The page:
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International Co-operation Minister Bev Oda speaks during Question Period in the House of Commons on May 31, 2012. (Sean Kilpatrick/Sean Kilpatrick/The Canadian Press)
International Co-operation Minister Bev Oda speaks during Question Period in the House of Commons on May 31, 2012. (Sean Kilpatrick/Sean Kilpatrick/The Canadian Press)

Insider prompting led Oda to step down ahead of cabinet shuffle: source Add to ...

Bev Oda, the CIDA minister whose spending habits raised the hackles of the Harper government, announced she was quitting politics after insiders cautioned her she would not survive a cabinet shuffle, according to a source familiar with the matter.

The source said Ms. Oda, who’s occupied a minister’s post since the Tories took power nearly six 1/2 years ago, was informed she would be dropped as minister responsible for the Canadian International Development Agency when Prime Minister Stephen Harper rearranged his cabinet.

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At 67 – she will be 68 in late July – the Ontario MP faced the prospect of sitting in the backbenches if she stayed on.

Her departure leaves Mr. Harper with a vacancy to fill and gives him an excuse to conduct a bigger overhaul of his cabinet. The size and timing of a cabinet shuffle has yet to be determined but one Conservative insider said it could take place in early August and may be smaller than expected.

The government admired Ms. Oda’s performance at CIDA, but as with the ouster of former Foreign Affairs minister Max Bernier in 2008, she crossed a line and this led to her downfall.

Ms. Oda broke news of her departure on her website Tuesday, stating that she would be quitting as MP for Durham as of July 31. She gave no reason for her exit but revealed she’d informed the Prime Minister “two weeks ago” and thanked him for his leadership.

The CIDA minister came under fire in recent years for her use of limousines on the taxpayer tab but it was a pricey hotel upgrade – and the decision to spend $16 on a room-service delivery of orange juice – that blew up in her face this spring.

She came under heavy fire in the Commons and across the country after news broke that while attending a 2011 British conference on immunizations for poor children she’d rejected a five-star hotel in London in favour of booking the pricier Savoy Hotel at double the cost.

Ms. Oda was forced to apologize to the Commons over the lodging switch – a move that fellow Tories say was prompted by her desire to stay in a hotel that allowed guests to smoke in their rooms.

Conservative colleagues Tuesday described Ms. Oda as a solid minister but one who had a blind spot when it came to anticipating how the public might react to reports of lavish spending.

“She’s no Marie Antoinette but she’s just not sensitive to this stuff,” one fellow MP said.

Said a senior Tory: “Some people have the ability to look down the road, and see how things will play publicly and then avoid the mistake. I don’t think Bev had that filter.”

The Tories won power in 2006 with a promise to stamp out “entitlement and corruption” and, ever mindful of this, Mr. Harper has limited patience for ministers who draw headlines for opulent expenses.

Ms. Oda’s exit is different from that of Mr. Bernier and former Minister of State (Status of Women) Helena Guergis in 2010.

The Conservative government genuinely approved of Ms. Oda’s record at CIDA. In their eyes, she made tough decisions. She refocused broadly dispersed multilateral aid to a more tightly targeted group of countries. She cut off or reduced funding for non-governmental organizations that the Tories didn’t like.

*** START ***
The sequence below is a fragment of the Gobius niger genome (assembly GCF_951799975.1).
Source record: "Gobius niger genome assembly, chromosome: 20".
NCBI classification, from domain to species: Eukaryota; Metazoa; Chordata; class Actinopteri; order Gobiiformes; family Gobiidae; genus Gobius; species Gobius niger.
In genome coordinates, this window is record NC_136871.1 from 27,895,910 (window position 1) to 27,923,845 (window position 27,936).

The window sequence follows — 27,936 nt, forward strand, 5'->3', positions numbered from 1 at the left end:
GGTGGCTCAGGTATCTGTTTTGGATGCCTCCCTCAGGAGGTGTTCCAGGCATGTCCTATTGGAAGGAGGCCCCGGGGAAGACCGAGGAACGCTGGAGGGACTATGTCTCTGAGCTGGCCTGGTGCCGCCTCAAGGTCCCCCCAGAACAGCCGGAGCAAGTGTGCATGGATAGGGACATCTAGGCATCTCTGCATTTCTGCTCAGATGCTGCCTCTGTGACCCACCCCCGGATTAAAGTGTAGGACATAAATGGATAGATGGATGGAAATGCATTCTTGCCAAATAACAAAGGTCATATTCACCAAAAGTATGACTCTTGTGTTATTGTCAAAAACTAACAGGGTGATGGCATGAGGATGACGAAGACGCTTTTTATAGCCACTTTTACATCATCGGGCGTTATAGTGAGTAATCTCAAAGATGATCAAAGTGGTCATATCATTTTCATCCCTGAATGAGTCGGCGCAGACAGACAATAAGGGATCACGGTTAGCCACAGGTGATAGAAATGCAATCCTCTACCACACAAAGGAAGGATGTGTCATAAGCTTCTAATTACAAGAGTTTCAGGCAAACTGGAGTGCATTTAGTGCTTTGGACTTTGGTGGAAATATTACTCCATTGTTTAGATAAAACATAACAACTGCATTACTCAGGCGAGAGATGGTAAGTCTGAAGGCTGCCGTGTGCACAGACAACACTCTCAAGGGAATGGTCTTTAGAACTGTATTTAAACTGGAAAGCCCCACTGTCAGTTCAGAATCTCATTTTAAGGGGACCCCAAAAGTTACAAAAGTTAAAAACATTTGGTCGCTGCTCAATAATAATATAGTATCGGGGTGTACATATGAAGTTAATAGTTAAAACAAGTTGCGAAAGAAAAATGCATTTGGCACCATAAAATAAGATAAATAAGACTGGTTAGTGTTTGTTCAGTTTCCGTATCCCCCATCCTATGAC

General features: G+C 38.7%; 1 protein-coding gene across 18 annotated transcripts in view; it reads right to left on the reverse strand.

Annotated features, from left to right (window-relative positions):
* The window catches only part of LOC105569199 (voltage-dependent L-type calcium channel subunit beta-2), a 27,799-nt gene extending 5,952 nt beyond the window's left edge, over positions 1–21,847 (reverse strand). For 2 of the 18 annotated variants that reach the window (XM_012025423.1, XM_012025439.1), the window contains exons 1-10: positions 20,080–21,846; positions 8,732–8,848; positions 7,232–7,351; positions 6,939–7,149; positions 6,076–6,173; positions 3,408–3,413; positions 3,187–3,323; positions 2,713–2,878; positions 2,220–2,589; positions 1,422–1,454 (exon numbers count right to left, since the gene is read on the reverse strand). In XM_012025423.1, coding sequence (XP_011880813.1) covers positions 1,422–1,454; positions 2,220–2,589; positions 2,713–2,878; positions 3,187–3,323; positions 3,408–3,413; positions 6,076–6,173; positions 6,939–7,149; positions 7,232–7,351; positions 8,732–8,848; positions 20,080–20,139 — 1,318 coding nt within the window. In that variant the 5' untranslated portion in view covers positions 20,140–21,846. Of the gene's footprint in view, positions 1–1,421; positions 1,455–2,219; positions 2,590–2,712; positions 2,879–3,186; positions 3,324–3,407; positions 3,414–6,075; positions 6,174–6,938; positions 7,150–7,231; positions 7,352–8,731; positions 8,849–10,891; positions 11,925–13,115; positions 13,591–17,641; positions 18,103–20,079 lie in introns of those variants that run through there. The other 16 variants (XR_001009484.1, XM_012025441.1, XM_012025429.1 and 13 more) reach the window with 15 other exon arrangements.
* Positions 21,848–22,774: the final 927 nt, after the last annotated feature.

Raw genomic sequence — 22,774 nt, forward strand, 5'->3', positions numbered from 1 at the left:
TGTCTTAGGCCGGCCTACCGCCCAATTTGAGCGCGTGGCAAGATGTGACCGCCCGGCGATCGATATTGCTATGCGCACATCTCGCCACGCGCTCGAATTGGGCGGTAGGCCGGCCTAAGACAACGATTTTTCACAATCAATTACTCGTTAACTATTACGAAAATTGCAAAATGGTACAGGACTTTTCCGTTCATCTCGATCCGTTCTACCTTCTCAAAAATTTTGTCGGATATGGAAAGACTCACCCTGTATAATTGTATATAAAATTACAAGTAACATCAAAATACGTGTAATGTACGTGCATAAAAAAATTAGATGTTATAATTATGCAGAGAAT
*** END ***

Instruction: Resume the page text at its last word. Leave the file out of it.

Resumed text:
The problem for the PMO is the “$16 orange juice” controversy refused to die down; the government found the affair was hurting its image.

As evidence of how estranged she’d become, just week ago Ms. Oda came under friendly fire from a fellow Tory MP who took the extremely rare step of attacking a colleague publicly.

In late June, Edmonton-area MP Brent Rathgeber used a blog post to lament the “extravagance” he felt was out of step with the values of ordinary Canadians – people, he said, who “have never ridden in a limo ... [or] ever drunk $16 orange juice” and would surely “appreciate it if government took more care in spending their money.”

Mr. Harper made a great effort Tuesday to laud Ms. Oda’s CIDA record after she announced she was leaving – an approach that significantly contrasted with how Mr. Bernier or Ms. Guergis were unceremoniously dumped.

“Under Bev’s guidance, Canada has led a significant initiative to save the lives of mothers, children and newborns in the developing world. Bev has also promoted accountability and effectiveness for Canada’s aid programs and has championed high-profile efforts to respond to humanitarian tragedies in Haiti, Pakistan and the Horn of Africa.,” the Prime Minister said.

Because she’s served more than six years as an MP and is over 55, Ms. Oda immediately qualifies to receive an MP’s pension after she leaves.

The Canadian Taxpayers Federation, a fiscally conservative lobby group, estimates that Ms. Oda’s annual parliamentary pension will start at $52,183, cumulatively reaching $701,464 in payouts by the time she reaches the age of 80.

“Bev Oda’s lifetime pension should cover about 43,841 glasses of $16 orange juice,” CTF National Research Director Derek Fildebrandt said.

Ms. Oda was first elected in 2004.

Charlie Angus, the NDP ethics critic, said Ms. Oda leaves with a “huge ethical cloud hanging over her head.”

He said he feels it’s unfortunate that Mr. Harper never intervened to publicly dismiss her, saying that would have sent a strong signal that the Conservatives value thrift and honesty among their cabinet ministers.

Follow on Twitter: @stevenchase

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